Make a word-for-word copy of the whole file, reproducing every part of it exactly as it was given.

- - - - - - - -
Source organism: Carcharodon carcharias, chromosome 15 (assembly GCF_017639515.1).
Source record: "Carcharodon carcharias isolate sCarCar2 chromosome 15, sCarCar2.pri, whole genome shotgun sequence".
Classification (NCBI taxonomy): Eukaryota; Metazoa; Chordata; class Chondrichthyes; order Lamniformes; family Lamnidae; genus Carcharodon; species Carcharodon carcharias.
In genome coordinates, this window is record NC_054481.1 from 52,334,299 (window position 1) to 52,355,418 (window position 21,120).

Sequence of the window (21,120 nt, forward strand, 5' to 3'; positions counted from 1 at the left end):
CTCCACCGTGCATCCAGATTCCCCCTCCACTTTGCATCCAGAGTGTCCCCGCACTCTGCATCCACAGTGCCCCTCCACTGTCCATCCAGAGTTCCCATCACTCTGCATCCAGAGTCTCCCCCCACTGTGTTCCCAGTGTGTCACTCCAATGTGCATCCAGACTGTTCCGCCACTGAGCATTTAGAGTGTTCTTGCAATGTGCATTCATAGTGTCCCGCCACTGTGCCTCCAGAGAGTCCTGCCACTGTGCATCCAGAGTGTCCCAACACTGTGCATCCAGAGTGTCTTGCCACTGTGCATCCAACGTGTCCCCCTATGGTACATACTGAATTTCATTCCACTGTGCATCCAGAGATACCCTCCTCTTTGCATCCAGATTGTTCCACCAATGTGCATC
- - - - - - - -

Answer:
Source organism: Carcharodon carcharias, chromosome 15 (assembly GCF_017639515.1).
Source record: "Carcharodon carcharias isolate sCarCar2 chromosome 15, sCarCar2.pri, whole genome shotgun sequence".
Classification (NCBI taxonomy): Eukaryota; Metazoa; Chordata; class Chondrichthyes; order Lamniformes; family Lamnidae; genus Carcharodon; species Carcharodon carcharias.
In genome coordinates, this window is record NC_054481.1 from 52,334,299 (window position 1) to 52,355,418 (window position 21,120).

Sequence of the window (21,120 nt, forward strand, 5' to 3'; positions counted from 1 at the left end):
CTCCACCGTGCATCCAGATTCCCCCTCCACTTTGCATCCAGAGTGTCCCCGCACTCTGCATCCACAGTGCCCCTCCACTGTCCATCCAGAGTTCCCATCACTCTGCATCCAGAGTCTCCCCCCACTGTGTTCCCAGTGTGTCACTCCAATGTGCATCCAGACTGTTCCGCCACTGAGCATTTAGAGTGTTCTTGCAATGTGCATTCATAGTGTCCCGCCACTGTGCCTCCAGAGAGTCCTGCCACTGTGCATCCAGAGTGTCCCAACACTGTGCATCCAGAGTGTCTTGCCACTGTGCATCCAACGTGTCCCCCTATGGTACATACTGAATTTCATTCCACTGTGCATCCAGAGATACCCTCCTCTTTGCATCCAGATTGTTCCACCAATGTGCATC